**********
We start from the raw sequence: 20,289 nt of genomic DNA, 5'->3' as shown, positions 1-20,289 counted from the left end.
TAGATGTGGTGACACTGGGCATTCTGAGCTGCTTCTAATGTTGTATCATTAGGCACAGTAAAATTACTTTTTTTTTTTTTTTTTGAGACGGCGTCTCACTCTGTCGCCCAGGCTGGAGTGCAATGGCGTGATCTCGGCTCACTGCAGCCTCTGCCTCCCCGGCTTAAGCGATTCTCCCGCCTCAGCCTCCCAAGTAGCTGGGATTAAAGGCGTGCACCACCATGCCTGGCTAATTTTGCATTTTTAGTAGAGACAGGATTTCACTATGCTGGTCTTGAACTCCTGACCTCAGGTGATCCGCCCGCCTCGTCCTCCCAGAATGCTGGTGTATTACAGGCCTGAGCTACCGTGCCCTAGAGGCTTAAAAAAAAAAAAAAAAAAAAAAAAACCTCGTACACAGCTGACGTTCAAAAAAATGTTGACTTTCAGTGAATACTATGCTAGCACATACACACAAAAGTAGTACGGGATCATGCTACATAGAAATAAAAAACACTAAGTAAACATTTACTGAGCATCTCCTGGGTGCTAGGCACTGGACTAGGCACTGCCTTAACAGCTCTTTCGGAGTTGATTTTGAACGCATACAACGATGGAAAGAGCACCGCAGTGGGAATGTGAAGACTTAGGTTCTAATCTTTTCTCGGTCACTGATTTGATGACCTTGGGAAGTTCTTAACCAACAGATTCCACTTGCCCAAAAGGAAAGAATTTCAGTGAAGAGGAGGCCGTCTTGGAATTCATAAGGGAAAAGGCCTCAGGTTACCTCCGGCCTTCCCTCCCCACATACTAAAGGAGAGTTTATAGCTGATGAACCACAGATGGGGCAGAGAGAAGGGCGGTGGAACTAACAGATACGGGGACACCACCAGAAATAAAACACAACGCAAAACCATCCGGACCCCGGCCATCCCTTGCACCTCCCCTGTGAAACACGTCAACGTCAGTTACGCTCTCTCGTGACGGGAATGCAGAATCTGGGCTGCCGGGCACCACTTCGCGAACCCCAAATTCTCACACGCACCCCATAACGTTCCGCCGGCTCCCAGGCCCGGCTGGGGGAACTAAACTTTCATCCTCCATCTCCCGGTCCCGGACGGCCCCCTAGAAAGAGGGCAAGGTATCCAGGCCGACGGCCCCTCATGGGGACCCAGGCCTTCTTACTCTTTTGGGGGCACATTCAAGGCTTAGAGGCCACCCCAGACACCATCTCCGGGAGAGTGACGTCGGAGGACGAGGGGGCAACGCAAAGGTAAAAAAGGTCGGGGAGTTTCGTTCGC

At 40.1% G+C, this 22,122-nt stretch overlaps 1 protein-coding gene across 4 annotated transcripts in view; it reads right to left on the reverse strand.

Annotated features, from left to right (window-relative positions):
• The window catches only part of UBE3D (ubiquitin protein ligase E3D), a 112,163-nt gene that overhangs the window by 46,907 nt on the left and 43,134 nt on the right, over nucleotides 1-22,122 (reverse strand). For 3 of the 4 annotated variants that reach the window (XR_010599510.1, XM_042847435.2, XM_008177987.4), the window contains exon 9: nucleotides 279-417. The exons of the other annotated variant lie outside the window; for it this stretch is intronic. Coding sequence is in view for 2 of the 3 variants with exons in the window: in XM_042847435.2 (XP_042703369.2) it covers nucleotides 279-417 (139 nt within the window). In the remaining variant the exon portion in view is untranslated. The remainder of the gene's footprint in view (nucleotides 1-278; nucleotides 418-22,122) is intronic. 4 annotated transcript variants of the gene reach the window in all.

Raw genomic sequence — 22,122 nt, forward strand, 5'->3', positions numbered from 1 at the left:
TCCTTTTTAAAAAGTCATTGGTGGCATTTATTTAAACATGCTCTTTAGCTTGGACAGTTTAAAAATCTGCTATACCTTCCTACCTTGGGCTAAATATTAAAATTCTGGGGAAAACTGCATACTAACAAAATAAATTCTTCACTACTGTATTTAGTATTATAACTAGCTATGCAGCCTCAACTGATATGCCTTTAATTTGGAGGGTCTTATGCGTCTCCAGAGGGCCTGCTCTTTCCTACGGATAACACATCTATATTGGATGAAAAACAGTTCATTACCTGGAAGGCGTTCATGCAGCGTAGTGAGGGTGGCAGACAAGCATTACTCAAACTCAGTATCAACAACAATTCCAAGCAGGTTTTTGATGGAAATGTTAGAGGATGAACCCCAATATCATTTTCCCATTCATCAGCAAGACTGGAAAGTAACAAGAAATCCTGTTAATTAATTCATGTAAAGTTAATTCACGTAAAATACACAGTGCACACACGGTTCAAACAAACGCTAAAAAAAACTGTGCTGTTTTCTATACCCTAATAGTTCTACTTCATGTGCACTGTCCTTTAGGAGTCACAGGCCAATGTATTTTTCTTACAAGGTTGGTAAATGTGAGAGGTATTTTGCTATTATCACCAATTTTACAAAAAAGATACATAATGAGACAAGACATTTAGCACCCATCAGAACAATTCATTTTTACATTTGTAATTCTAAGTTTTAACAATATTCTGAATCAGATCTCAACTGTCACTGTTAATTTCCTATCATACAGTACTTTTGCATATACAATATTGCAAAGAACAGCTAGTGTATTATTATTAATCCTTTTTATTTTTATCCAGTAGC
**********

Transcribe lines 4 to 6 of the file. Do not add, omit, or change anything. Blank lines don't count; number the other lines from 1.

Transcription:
Annotated features, from left to right (window-relative positions):
• The window catches only part of UBE3D (ubiquitin protein ligase E3D), a 112,163-nt gene that overhangs the window by 46,907 nt on the left and 43,134 nt on the right, over nucleotides 1-22,122 (reverse strand). For 3 of the 4 annotated variants that reach the window (XR_010599510.1, XM_042847435.2, XM_008177987.4), the window contains exon 9: nucleotides 279-417. The exons of the other annotated variant lie outside the window; for it this stretch is intronic. Coding sequence is in view for 2 of the 3 variants with exons in the window: in XM_042847435.2 (XP_042703369.2) it covers nucleotides 279-417 (139 nt within the window). In the remaining variant the exon portion in view is untranslated. The remainder of the gene's footprint in view (nucleotides 1-278; nucleotides 418-22,122) is intronic. 4 annotated transcript variants of the gene reach the window in all.

Raw genomic sequence — 22,122 nt, forward strand, 5'->3', positions numbered from 1 at the left: